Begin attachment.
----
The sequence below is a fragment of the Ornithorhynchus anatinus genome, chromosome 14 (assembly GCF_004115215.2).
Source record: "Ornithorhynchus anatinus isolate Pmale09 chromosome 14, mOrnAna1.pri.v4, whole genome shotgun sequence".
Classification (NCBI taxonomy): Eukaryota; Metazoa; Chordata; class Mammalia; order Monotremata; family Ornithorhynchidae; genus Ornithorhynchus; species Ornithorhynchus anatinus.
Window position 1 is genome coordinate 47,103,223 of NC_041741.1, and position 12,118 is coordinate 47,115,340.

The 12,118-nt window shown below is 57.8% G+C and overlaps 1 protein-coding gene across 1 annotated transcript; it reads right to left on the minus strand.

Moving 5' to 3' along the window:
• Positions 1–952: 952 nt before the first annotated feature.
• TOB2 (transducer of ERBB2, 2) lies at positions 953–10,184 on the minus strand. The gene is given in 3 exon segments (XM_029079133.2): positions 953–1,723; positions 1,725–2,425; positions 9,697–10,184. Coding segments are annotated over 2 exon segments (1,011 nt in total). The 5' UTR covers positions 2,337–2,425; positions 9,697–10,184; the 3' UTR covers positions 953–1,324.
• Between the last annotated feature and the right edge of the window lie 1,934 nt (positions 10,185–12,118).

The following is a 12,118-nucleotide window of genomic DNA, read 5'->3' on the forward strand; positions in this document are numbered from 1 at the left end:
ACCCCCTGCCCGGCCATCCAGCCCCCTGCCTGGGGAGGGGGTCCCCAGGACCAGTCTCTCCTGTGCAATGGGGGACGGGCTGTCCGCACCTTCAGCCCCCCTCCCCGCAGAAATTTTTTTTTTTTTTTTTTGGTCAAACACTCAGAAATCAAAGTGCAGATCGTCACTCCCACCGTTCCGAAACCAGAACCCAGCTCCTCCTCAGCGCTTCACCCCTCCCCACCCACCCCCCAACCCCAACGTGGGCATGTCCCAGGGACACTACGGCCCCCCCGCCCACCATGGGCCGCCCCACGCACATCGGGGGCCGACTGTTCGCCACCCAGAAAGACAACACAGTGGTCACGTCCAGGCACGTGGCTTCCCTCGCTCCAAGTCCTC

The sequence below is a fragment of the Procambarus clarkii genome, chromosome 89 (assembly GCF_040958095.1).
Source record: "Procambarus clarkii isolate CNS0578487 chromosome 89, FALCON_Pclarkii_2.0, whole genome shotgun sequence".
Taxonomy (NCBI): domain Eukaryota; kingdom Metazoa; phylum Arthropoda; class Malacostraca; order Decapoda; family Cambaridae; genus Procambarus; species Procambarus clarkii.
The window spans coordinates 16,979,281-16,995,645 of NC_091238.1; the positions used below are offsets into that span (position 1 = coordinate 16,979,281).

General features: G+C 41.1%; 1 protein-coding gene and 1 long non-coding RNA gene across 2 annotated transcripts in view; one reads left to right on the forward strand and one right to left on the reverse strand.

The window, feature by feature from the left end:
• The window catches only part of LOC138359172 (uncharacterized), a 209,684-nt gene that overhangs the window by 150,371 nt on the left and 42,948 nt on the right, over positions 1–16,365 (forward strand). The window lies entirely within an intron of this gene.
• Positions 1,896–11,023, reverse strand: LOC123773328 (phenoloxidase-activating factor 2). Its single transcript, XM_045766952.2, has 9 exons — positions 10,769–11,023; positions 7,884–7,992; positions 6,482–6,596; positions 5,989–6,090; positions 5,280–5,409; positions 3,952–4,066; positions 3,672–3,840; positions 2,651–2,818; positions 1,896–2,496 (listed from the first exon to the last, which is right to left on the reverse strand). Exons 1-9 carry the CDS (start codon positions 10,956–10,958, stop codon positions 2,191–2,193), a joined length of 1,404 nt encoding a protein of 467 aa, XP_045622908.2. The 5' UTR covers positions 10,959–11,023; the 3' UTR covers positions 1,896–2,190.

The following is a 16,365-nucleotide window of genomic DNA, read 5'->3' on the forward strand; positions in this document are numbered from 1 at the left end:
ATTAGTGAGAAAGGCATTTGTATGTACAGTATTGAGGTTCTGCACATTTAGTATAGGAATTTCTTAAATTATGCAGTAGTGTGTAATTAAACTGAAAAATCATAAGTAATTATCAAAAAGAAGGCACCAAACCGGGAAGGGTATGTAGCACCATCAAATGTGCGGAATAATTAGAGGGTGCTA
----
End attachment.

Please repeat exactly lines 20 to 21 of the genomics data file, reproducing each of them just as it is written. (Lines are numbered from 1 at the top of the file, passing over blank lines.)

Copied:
The following is a 16,365-nucleotide window of genomic DNA, read 5'->3' on the forward strand; positions in this document are numbered from 1 at the left end:
ATTAGTGAGAAAGGCATTTGTATGTACAGTATTGAGGTTCTGCACATTTAGTATAGGAATTTCTTAAATTATGCAGTAGTGTGTAATTAAACTGAAAAATCATAAGTAATTATCAAAAAGAAGGCACCAAACCGGGAAGGGTATGTAGCACCATCAAATGTGCGGAATAATTAGAGGGTGCTA